VOLUSIA COUNTY, Fla. — A mother manatee and her calf were returned to the wild Tuesday after being nursed back to health.

What You Need To Know

It’s a growing need that has researchers more and more concerned as Florida sets a new manatee mortality record.

Mandy the manatee and her calf Manilow were released together at Blue Spring State Park. The pair have been in rehab at SeaWorld for the last five months, after researchers spotted them starving in the spring run back in March.

“We realized that she had lost a lot of weight, we could see ventral folds, we could even see her skull and her ribs. We were very concerned — when I first saw her I couldn't even believe that was Mandy," said Cora Berchem, a researcher with Save The Manatee Club. "We immediately called our partners at FWC and said, 'I think we need to intervene because this is scary looking.'” 

It’s a problem Berchem says is becoming more common along the Florida coast.

“We are seeing a lot of emaciated  manatees," Berchem said. "This is really due to the loss of sea grasses in that area, manatees don’t have enough to feed on."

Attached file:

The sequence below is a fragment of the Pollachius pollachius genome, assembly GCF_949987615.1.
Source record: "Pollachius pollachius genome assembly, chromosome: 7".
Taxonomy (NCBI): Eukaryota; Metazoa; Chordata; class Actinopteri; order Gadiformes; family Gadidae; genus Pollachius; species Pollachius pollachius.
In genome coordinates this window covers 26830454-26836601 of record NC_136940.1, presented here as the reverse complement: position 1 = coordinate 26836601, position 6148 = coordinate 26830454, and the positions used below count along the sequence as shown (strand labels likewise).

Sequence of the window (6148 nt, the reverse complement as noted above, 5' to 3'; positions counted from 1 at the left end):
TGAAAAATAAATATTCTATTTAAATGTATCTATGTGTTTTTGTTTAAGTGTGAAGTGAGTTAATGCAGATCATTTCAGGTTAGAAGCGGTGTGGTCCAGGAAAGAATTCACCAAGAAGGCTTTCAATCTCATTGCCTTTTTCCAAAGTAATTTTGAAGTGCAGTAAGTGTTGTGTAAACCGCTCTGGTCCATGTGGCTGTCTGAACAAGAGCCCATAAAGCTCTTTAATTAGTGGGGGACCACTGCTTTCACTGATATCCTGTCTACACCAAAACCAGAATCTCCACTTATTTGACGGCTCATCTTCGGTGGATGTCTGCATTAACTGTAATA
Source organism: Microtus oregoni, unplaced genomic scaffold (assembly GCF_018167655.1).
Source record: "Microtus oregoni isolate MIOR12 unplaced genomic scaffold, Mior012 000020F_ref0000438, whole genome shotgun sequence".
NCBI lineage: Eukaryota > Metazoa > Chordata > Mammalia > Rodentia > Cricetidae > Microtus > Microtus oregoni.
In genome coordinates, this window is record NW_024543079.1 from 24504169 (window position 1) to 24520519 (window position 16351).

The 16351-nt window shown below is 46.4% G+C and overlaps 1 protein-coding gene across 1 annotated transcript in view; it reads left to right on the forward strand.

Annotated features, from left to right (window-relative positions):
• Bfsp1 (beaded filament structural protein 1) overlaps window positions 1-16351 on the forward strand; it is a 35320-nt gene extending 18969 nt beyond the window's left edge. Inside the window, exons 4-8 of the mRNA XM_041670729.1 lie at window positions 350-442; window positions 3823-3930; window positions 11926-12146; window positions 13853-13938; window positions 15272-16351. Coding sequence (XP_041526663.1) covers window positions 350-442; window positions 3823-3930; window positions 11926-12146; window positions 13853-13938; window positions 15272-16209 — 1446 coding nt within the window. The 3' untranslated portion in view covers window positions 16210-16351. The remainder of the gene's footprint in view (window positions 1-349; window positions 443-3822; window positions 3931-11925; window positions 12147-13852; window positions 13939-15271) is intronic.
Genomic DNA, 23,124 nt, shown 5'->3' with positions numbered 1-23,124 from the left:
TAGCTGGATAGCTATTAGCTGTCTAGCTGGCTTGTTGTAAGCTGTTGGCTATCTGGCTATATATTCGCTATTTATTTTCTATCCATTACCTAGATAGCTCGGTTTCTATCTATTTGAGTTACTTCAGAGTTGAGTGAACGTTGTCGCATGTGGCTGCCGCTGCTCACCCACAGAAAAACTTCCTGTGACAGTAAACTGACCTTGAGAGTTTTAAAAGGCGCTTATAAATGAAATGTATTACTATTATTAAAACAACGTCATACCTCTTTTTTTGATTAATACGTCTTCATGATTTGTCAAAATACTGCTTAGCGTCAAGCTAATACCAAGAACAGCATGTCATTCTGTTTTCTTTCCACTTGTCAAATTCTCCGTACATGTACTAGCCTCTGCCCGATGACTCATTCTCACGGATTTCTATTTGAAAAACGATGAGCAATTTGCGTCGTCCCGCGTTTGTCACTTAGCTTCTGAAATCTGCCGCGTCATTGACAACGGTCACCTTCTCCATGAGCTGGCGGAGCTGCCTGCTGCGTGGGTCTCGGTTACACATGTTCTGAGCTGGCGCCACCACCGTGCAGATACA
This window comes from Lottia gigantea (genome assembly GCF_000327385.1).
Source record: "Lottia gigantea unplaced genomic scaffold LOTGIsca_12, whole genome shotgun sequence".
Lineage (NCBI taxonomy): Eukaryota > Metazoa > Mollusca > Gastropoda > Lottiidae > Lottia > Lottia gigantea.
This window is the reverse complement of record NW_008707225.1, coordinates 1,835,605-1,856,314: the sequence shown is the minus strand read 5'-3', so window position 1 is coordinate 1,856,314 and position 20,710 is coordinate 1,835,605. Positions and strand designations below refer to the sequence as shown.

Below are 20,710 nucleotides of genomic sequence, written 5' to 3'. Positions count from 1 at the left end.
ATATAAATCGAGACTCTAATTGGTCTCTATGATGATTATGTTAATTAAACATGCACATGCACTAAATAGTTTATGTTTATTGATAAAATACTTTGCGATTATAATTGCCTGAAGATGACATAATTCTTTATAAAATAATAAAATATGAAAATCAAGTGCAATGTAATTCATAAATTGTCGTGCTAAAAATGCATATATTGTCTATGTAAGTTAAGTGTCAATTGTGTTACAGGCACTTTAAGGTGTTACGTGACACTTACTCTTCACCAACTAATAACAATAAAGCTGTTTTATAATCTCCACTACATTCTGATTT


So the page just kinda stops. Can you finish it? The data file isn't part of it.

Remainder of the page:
That is a big factor in why Florida just broke the manatee mortality record — 840 manatees died in just the first half of this year.

“The worst year on record we’ve had so far was 830 manatees back in 2013 where we had a very bad red tide," Berchem said. "Now those were 830 manatees throughout the entire year, between January and December. Now we have already seen over 840 within the first six months of the year. This is a record we never wanted to see broken.”

With only about 6,000-7,000 manatees across the state, Berchem believes the deaths are cause for alarm.

“Seeing those kind of numbers, people really need to care and change needs to happen right now," Berchem said. "Manatees (are a) very slow reproducing species. They don’t have a lot of time, they can’t make up for such a big loss very quickly. So if we don’t act now and even more manatees die, this is very scary. So this is something we need to tackle right now before the next winter.”

To help, Berchem said that the manatees' food source needs to be protected by cutting back on pollution, especially fertilizer.

‘All of those fertilizers run off into the waterways and that is what is causing those algae blooms, those nutrients in the waterways, even if you don’t live right next to a waterway," Berchem said. 

Continuing on this path, Berchem is wary of what the future holds for manatees.

“This is a happy story for Mandy and Manilow that had a really happy ending," Berchem said. "This is great, but there are a lot of manatees out there that need our help."

Berchem said right now it's possible that Florida could see more than 1,000 manatees die in 2021.

Lawmakers are pushing for more funding for manatees and for them to be put back on the endangered species list. It is a move Berchem says the Save the Manatee Club supports — arguing they never should have been taken off the list in the first place.

Anyone who sees an injured manatee, is asked to call the Florida Fish and Wildlife Conservation Commission at 1-888-404-3922.